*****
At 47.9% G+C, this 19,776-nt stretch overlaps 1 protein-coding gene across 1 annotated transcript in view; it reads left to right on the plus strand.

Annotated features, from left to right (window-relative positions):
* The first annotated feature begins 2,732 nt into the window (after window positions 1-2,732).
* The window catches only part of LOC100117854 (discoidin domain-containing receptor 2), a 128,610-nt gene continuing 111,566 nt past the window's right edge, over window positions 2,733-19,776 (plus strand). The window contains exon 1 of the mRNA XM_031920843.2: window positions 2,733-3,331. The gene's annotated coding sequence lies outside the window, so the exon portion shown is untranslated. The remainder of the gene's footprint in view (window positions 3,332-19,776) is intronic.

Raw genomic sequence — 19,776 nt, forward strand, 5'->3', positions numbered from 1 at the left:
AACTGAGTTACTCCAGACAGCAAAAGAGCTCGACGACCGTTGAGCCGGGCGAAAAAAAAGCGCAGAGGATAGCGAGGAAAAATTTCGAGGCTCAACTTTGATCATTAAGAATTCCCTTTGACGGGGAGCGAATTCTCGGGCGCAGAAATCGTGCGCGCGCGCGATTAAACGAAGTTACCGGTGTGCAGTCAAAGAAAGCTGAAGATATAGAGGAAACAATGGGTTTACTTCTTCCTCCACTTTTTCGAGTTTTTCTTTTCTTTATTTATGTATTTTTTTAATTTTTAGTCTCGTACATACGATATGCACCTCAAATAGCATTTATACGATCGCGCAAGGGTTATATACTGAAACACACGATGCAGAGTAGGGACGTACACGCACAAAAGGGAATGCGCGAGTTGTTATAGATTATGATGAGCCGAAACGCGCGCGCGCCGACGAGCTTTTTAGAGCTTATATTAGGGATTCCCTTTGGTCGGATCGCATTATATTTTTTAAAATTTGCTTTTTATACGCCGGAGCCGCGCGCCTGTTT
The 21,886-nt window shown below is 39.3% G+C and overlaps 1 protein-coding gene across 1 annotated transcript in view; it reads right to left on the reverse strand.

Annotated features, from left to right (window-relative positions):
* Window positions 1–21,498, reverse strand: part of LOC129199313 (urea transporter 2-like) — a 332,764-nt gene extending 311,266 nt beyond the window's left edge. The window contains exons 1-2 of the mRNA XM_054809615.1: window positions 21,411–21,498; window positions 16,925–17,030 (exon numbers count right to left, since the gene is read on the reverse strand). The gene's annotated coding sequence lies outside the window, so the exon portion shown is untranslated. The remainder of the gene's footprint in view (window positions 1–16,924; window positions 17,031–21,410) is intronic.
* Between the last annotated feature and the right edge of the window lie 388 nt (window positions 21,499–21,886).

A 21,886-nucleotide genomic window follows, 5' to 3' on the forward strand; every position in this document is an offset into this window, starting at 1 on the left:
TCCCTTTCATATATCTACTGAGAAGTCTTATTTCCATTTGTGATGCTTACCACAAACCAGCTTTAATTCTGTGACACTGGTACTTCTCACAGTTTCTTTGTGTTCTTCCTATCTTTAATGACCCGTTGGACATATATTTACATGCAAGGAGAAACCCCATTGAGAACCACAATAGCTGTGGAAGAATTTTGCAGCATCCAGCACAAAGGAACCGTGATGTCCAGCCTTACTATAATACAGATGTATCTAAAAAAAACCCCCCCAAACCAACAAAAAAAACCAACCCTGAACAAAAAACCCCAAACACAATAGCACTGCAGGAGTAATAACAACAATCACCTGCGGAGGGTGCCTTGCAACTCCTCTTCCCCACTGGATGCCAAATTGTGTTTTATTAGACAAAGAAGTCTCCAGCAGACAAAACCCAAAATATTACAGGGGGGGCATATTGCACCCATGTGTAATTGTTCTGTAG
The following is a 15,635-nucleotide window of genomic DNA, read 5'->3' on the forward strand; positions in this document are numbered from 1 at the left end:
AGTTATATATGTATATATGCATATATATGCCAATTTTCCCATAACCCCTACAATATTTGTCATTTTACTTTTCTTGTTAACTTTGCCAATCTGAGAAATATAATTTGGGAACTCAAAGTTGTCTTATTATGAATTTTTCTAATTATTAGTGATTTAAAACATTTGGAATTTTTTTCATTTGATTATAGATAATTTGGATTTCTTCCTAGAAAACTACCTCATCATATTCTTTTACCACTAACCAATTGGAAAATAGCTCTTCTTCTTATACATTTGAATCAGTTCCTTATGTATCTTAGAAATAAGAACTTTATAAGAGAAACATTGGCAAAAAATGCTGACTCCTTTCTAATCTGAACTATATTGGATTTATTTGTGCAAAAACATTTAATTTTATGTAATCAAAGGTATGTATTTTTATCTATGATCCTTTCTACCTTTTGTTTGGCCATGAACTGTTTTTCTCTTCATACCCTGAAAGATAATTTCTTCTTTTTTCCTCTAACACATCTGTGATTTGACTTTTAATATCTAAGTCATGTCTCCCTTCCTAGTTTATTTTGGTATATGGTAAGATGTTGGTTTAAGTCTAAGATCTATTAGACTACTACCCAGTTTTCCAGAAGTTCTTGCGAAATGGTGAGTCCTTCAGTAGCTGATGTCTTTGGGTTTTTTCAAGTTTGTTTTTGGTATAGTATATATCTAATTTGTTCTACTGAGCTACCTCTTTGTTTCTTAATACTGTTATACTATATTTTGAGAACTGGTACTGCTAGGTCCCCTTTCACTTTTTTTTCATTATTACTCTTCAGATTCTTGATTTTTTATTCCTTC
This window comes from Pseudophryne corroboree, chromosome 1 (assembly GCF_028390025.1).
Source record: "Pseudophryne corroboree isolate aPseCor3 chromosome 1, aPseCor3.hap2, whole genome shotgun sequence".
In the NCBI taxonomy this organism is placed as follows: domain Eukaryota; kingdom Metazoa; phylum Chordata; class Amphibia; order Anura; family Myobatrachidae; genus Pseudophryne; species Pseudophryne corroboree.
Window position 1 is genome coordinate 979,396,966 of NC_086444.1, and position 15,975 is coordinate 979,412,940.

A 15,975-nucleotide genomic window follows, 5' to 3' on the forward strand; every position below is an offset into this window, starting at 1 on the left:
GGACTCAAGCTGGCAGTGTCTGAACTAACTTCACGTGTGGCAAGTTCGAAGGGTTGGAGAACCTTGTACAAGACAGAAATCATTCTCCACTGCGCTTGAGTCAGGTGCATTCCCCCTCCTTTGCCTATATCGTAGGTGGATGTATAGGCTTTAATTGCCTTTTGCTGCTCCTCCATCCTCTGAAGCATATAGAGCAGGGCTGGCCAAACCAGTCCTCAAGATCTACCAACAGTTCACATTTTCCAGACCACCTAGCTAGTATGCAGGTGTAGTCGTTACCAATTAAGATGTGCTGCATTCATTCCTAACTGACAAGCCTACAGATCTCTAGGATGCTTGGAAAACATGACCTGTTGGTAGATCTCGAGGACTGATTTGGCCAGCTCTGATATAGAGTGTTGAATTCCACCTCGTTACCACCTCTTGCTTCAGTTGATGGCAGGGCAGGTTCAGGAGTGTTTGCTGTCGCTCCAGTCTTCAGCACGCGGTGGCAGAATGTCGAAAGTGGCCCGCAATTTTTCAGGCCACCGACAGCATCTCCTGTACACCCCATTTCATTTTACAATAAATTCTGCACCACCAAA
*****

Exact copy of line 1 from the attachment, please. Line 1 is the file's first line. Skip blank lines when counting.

At 47.9% G+C, this 19,776-nt stretch overlaps 1 protein-coding gene across 1 annotated transcript in view; it reads left to right on the plus strand.